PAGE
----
In my experience covering football, rookie offensive tackles face one of the toughest transitions to the NFL of any first-year player, largely due to the fact that opposing pass rushers are so much more formidable at the pro level. Whether it is the emphasis on pass rush in practices and offseason development, or that fact that more liberties can be taken with get-off and rush moves because of the pass-heavy nature of the NFL, college offensive tackles tend to have their hands full in one-on-one match-ups early in their career.
That’ll certainly be the case this season for Bucs’ rookie right tackle Tristan Wirfs, who faces a brutal array of pass rushers during his first season in the NFL. Looking primarily at rushers who tend to align on the left side of the defense, Wirfs will face a handful of the best rushers in the league within the six weeks of his career – assuming he beats out the newly signed Joe Haeg and comes out of camp as the starter in New Orleans.
Week 1: Cam Jordan, New Orleans Saints
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Jordan, a five-time Pro Bowler, including the last three seasons, spends the vast majority of his snaps on the defensive left side, where he has abused rookie right tackles for years now. Last year’s biggest victim was the Falcons’ Kaleb McGary, who was shredded by Jordan in four-sack, 10-pressure game for the Saints defensive end.
Jordan has long been one of the league’s dominant defensive linemen, tallying three sacks against the Bucs last season en route to a career-high 15.5 sacks. While Jordan, who has 40.5 sacks combined over the last three years, offers a lot of unstoppable traits, his biggest strength is just that: his absurd raw power. He can bully offensive tackles into submission like few other edge rushers in the NFL.
The 16th overall pick in the 2019 NFL Draft, Burns split his rookie season between the right and left side of the defense, but will likely align a little more heavily over right tackles in year two, where he dominated in college. Burns collected 7.5 sacks as a rookie with two coming against Tampa Bay, including his first NFL sack in Week 2.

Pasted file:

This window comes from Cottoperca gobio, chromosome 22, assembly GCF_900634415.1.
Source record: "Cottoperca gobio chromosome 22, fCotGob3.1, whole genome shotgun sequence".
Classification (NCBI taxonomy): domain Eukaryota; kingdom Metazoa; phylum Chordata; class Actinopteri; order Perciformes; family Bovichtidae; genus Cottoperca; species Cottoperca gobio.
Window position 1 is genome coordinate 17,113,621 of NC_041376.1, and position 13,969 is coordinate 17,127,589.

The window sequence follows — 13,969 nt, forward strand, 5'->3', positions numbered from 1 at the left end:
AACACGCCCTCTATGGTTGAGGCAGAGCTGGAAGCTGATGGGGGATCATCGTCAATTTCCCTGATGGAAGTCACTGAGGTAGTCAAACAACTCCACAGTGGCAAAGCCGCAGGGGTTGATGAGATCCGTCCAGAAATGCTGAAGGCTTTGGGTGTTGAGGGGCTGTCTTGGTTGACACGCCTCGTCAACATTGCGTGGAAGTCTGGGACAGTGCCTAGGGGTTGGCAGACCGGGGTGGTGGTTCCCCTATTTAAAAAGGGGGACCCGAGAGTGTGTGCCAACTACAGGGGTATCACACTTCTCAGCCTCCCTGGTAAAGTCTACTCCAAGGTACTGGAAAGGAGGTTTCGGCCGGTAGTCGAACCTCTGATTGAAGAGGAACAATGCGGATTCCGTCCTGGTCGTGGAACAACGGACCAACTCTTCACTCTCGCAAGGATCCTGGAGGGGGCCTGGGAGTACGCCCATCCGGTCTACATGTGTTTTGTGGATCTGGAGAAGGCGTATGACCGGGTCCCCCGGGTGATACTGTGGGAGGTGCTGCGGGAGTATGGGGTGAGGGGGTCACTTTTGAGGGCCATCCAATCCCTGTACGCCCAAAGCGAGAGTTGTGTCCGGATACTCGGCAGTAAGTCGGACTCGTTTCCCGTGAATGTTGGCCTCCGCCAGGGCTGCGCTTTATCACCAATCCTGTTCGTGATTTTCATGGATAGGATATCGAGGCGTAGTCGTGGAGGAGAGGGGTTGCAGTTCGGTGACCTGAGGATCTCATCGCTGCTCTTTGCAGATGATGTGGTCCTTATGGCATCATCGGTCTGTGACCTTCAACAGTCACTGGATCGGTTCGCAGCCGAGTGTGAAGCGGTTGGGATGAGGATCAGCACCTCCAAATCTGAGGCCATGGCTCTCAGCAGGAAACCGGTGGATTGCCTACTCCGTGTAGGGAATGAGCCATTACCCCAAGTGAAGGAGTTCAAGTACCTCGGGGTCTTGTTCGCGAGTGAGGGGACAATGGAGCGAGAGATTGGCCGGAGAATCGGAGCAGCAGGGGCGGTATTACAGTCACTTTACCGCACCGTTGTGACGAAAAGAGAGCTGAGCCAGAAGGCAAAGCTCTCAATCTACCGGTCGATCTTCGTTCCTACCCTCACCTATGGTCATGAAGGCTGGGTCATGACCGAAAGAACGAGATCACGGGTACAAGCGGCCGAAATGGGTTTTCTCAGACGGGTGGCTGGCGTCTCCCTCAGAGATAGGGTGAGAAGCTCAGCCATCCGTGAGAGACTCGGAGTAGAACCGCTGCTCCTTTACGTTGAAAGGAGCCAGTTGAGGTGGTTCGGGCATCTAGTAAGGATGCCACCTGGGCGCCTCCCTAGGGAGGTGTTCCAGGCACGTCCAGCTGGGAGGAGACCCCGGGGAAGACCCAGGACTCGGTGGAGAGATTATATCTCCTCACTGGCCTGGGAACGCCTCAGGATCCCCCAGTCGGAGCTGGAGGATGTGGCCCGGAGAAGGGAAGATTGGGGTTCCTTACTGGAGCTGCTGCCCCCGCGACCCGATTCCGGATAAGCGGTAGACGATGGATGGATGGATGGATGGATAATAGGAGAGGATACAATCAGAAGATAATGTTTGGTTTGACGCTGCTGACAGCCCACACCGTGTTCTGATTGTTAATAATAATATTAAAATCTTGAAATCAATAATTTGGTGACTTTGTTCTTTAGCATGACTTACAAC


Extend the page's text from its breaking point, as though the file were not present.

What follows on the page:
Burns is completely different type of pass rusher than Jordan, which will be an interesting test for Wirfs in back-to-back weeks. Where Jordan is almost all power and inside moves, Burns is almost exclusively speed and bend to win the edge as a pass rusher. His all-around rush game still needs to grow, but Wirfs’ athletic ability and footwork will be tested in Week 2. He can’t afford to be late out of his stance against Burns.
Week 3: Von Miller, Denver Broncos
The NFL’s 25th all-time leading sack artist, Miller is coming off his first non-double digit sack season in six years, recording eight QB captures in 2019. He was still a pressure machine off the edge, relying on one of the most well-rounded pass rush skill sets of any edge defender in the NFL. Miller still has elite speed and bend to win outside the tackle, but he’s also aware enough to hit inside moves if tackle’s overset to stop his burst up the arc.
It’ll be imperative for the Bucs to help Wirfs out on Miller, as the face of the Broncos’ franchise is primed for a career year with defensive tackle Jurrell Casey and outside linebacker Bradley Chubb in the fold for 2020. Wirfs, who will have to adjust to the mile high air in Denver stamina-wise, has the rare tools to hang with a freak like Miller, but his technique – and his conditioning – will be tested in a huge way in Week 3.
Week 4: Joey Bosa & Melvin Ingram, Los Angeles Chargers
Bosa and Ingram each split time between the right and left side, which means that Wirfs will get a healthy dose of both dynamic edge rushers in Week 4. Bosa is the better of the two, with arguably the best technique and plan of attack of any rusher in the NFL. The Ohio State product may not be quite as twitchy as his brother Nick, but Joey will long arm and cross chop Wirfs to death if he catches the rookie tackle’s hands lingering. He had 11 sacks last year.